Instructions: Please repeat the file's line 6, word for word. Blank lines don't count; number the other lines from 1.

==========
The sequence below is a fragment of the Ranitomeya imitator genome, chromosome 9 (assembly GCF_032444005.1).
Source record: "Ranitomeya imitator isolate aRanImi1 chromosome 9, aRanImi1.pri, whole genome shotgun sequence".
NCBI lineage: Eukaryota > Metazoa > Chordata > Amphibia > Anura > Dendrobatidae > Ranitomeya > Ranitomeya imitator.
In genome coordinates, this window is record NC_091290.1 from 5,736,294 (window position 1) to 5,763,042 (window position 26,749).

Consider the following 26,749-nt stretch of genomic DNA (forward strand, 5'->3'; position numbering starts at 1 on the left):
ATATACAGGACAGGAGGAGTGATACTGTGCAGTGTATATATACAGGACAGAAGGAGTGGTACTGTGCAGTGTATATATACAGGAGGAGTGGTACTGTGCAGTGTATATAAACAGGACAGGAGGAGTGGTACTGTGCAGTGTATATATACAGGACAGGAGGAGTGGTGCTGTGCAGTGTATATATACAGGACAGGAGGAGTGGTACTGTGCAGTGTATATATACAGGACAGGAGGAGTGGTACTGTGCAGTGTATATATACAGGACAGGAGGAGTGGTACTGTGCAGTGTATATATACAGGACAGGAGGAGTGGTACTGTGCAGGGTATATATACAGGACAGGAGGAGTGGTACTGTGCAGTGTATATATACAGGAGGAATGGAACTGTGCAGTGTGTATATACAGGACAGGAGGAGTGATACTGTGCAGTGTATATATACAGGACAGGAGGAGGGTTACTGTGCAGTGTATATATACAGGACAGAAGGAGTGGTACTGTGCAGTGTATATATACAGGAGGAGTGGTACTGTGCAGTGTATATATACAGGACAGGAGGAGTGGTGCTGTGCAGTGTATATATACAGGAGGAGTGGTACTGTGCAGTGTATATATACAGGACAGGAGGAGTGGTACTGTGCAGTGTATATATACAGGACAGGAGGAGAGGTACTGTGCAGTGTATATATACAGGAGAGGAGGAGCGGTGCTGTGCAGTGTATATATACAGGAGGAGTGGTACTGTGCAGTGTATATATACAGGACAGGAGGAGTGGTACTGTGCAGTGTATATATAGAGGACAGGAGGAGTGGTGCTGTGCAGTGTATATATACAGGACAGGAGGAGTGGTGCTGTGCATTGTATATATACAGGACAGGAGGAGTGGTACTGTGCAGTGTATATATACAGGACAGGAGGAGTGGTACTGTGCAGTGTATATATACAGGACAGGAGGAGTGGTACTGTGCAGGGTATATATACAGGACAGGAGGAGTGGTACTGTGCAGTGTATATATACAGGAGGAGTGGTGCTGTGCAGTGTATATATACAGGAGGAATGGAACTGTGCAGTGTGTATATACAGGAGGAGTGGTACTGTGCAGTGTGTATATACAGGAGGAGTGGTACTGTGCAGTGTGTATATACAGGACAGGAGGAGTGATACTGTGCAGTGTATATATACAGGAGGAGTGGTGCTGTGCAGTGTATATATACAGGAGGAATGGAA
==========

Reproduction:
ATATACAGGACAGGAGGAGTGATACTGTGCAGTGTATATATACAGGACAGAAGGAGTGGTACTGTGCAGTGTATATATACAGGAGGAGTGGTACTGTGCAGTGTATATAAACAGGACAGGAGGAGTGGTACTGTGCAGTGTATATATACAGGACAGGAGGAGTGGTGCTGTGCAGTGTATATATACAGGACAGGAGGAGTGGTACTGTGCAGTGTATATATACAGGACAGGAGGAGTGGTACTGTGCAGTGTATATATACAGGACAGGAGGAGTGGTACTGTGCAGTGTATATATACAGGACAGGAGGAGTGGTACTGTGCAGGGTATATATACAGGACAGGAGGAGTGGTACTGTGCAGTGTATATATACAGGAGGAATGGAACTGTGCAGTGTGTATATACAGGACAGGAGGAGTGATACTGTGCAGTGTATATATACAGGACAGGAGGAGGGTTACTGTGCAGTGTATATATACAGGACAGAAGGAGTGGTACTGTGCAGTGTATATATACAGGAGGAGTGGTACTGTGCAGTGTATATATACAGGACAGGAGGAGTGGTGCTGTGCAGTGTATATATACAGGAGGAGTGGTACTGTGCAGTGTATATATACAGGACAGGAGGAGTGGTACTGTGCAGTGTATATATACAGGACAGGAGGAGAGGTACTGTGCAGTGTATATATACAGGAGAGGAGGAGCGGTGCTGTGCAGTGTATATATACAGGAGGAGTGGTACTGTGCAGTGTATATATACAGGACAGGAGGAGTGGTACTGTGCAGTGTATATATAGAGGACAGGAGGAGTGGTGCTGTGCAGTGTATATATACAGGACAGGAGGAGTGGTGCTGTGCATTGTATATATACAGGACAGGAGGAGTGGTACTGTGCAGTGTATATATACAGGACAGGAGGAGTGGTACTGTGCAGTGTATATATACAGGACAGGAGGAGTGGTACTGTGCAGGGTATATATACAGGACAGGAGGAGTGGTACTGTGCAGTGTATATATACAGGAGGAGTGGTGCTGTGCAGTGTATATATACAGGAGGAATGGAACTGTGCAGTGTGTATATACAGGAGGAGTGGTACTGTGCAGTGTGTATATACAGGAGGAGTGGTACTGTGCAGTGTGTATATACAGGACAGGAGGAGTGATACTGTGCAGTGTATATATACAGGAGGAGTGGTGCTGTGCAGTGTATATATACAGGAGGAATGGAA